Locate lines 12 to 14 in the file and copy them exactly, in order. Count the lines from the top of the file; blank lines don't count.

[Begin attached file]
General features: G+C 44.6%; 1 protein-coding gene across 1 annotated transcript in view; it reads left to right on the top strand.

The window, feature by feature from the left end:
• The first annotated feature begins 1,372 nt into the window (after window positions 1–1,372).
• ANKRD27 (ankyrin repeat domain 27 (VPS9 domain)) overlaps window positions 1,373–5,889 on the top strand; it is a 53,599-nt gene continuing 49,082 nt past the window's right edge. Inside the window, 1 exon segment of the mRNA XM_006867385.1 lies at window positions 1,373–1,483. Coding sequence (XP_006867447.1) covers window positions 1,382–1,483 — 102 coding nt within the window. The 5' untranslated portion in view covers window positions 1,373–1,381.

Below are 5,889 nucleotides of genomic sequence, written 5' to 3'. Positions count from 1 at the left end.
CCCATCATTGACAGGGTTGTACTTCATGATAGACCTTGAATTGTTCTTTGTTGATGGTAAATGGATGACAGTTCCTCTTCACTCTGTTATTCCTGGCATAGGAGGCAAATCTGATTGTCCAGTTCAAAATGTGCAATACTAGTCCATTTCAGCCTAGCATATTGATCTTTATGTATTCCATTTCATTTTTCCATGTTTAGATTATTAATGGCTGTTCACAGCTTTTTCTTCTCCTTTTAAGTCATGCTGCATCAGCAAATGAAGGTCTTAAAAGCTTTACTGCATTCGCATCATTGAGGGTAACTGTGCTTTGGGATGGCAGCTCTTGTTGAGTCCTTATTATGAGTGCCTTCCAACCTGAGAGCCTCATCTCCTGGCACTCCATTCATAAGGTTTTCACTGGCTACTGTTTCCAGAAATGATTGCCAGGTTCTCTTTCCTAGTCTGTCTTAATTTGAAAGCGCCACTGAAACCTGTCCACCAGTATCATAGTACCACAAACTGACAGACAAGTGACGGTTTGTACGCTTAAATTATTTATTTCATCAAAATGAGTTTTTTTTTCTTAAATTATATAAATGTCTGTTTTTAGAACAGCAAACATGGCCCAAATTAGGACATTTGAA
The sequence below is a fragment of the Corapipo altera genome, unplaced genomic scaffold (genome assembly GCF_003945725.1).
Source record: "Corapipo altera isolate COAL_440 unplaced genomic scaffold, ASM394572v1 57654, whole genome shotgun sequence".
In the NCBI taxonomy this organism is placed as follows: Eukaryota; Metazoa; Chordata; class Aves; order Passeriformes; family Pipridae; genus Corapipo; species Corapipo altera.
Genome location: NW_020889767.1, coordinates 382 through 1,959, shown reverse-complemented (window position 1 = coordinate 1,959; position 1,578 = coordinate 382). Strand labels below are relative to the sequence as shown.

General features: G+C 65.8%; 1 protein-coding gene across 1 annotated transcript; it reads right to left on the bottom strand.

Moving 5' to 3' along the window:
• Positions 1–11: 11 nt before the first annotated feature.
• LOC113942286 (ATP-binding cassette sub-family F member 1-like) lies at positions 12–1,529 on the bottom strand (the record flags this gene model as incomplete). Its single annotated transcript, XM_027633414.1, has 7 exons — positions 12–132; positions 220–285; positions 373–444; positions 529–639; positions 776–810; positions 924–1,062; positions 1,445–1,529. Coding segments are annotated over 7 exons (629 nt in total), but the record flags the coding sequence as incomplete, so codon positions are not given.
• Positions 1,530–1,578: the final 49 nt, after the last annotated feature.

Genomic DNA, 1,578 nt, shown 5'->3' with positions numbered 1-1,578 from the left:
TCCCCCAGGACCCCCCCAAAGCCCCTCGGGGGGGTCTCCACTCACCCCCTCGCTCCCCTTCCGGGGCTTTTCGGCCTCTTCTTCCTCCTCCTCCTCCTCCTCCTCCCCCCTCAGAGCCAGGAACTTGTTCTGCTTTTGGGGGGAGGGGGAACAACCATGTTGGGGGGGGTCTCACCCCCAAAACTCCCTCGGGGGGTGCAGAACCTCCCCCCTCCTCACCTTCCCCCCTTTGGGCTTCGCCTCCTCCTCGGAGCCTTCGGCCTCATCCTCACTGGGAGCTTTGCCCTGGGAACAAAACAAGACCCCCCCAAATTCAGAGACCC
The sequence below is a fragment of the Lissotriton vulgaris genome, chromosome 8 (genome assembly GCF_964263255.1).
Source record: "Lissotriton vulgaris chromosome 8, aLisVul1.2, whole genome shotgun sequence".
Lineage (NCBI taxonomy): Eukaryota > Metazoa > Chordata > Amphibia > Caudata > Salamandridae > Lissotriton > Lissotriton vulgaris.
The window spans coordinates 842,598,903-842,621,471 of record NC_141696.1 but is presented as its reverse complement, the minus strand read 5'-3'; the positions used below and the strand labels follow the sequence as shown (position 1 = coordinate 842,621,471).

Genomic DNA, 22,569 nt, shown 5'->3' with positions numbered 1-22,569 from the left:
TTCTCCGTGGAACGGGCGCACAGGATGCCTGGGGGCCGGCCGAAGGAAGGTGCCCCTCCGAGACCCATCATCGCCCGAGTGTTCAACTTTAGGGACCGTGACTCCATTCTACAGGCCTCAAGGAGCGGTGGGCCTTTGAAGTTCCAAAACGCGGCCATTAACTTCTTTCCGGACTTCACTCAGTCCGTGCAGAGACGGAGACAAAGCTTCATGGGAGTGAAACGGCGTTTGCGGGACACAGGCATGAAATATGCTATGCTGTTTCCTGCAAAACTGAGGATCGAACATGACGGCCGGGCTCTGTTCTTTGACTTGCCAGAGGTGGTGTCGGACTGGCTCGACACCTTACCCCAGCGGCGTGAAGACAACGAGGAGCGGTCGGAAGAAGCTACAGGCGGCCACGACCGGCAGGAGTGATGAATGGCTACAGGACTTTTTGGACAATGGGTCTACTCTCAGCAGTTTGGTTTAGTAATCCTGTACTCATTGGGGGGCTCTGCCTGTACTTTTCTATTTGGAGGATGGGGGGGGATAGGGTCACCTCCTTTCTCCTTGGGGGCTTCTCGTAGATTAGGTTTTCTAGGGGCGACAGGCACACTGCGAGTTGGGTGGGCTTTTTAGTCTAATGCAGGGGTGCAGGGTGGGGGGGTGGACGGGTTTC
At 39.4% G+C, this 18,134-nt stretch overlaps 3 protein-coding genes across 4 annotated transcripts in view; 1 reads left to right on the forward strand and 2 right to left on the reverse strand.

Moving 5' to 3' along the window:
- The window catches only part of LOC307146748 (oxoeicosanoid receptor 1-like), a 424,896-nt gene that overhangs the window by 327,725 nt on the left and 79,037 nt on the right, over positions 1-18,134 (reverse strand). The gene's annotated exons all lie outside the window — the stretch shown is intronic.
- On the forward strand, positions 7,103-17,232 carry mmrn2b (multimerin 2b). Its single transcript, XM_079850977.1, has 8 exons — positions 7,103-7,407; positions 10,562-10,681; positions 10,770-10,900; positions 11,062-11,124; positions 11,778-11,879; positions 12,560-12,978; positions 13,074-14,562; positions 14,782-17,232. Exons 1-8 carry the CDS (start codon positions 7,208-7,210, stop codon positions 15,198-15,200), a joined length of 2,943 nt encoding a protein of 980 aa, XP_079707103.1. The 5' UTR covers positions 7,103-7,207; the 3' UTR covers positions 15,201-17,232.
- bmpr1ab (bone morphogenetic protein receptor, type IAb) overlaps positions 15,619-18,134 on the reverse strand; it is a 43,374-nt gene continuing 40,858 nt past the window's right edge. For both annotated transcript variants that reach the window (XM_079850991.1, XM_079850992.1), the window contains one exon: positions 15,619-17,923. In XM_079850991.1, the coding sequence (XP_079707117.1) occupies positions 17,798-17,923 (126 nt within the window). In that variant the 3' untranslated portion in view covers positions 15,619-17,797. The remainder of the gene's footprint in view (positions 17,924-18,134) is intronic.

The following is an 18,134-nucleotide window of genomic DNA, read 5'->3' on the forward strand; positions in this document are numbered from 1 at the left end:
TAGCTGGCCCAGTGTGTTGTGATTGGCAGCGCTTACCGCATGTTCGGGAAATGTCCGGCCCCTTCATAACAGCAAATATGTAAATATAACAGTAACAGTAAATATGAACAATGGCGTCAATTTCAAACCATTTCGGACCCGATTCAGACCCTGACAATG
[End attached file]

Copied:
Moving 5' to 3' along the window:
• Positions 1–11: 11 nt before the first annotated feature.
• LOC113942286 (ATP-binding cassette sub-family F member 1-like) lies at positions 12–1,529 on the bottom strand (the record flags this gene model as incomplete). Its single annotated transcript, XM_027633414.1, has 7 exons — positions 12–132; positions 220–285; positions 373–444; positions 529–639; positions 776–810; positions 924–1,062; positions 1,445–1,529. Coding segments are annotated over 7 exons (629 nt in total), but the record flags the coding sequence as incomplete, so codon positions are not given.